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Product Details

  • ISBN-13: 9781401309725
  • Publisher: Hyperion
  • Publication date: 2/17/2009
  • Pages: 416
  • Sales rank: 112,056
  • Product dimensions: 5.90 (w) x 9.10 (h) x 1.10 (d)

Meet the Author

David Halberstam was one of America's most distinguished journalists and historians. After graduating from Harvard in 1955, he covered the beginnings of the Civil Rights movement, then was sent overseas by the New York Times to report on the war in Vietnam. The author of fifteen bestsellers, including The Best and the Brightest, he won the Pulitzer Prize for his Vietnam reporting at the age of thirty. He was killed in a car accident on April 23, 2007, while on his way to an interview for what was to be his next book.

Sherman Alexie is the author of many bestselling books including Blasphemy, The Lone Ranger and Tonto Fistfight in Heaven, and The Absolutely True Diary of a Part-Time Indian, all of which were National Book Award winners. Much of his writing is informed by his time living on the Spokane Indian Reservation, and he is a founding member of Longhouse Media, a nonprofit dedicated to mentoring Native American youth. The author lives in Seattle with his family.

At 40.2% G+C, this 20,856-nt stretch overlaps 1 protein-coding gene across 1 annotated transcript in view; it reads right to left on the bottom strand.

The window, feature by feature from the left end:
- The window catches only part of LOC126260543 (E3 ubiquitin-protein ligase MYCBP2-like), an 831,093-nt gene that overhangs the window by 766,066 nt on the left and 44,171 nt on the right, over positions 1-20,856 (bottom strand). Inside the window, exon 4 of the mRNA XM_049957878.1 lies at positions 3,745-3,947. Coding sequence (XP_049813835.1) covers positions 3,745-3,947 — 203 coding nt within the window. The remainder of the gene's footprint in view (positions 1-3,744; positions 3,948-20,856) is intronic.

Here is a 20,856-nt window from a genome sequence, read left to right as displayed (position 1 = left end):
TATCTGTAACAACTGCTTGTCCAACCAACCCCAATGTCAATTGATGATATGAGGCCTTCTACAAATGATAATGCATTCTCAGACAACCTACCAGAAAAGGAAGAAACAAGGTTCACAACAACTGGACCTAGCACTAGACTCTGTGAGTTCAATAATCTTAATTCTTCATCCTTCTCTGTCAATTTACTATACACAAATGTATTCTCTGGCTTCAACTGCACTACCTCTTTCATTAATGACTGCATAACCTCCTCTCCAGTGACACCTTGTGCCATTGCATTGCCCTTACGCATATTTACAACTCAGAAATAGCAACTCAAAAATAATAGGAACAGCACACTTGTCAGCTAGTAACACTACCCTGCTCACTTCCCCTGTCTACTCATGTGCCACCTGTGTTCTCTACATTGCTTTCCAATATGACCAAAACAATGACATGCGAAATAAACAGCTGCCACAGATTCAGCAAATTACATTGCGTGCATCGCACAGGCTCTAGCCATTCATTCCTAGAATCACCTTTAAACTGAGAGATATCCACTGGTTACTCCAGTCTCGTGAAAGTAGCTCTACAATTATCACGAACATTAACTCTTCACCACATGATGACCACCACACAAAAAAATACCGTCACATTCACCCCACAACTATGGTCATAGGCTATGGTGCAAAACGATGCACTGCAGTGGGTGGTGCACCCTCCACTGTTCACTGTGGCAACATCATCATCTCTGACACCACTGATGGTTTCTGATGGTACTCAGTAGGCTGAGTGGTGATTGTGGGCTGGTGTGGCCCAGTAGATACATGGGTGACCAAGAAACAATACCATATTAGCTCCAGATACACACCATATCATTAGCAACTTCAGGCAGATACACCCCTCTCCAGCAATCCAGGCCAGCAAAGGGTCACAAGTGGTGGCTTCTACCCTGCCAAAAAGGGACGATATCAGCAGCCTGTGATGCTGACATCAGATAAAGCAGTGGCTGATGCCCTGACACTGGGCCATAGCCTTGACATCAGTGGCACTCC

Biography

A journalist, historian, and biographer, David Halberstam brought his idiosyncratic and stylistic approach to heavy subjects: the Vietnam War (in 1972's The Best and the Brightest); the shaping of American politics (in 1979's The Powers That Be); the American economy's relationship with the automobile industry (in 1986's The Reckoning); and the civil rights movement (in 1998's Freedom Riders).

His books were loaded with anecdotes, metaphors, suspense, and a narrative tone most writers reserve for fiction. The resulting books -- many of them huge bestsellers -- gave Halberstam heavyweight status (he won the Pulitzer for international reporting in 1964) and established him as an important commentator on American politics and power.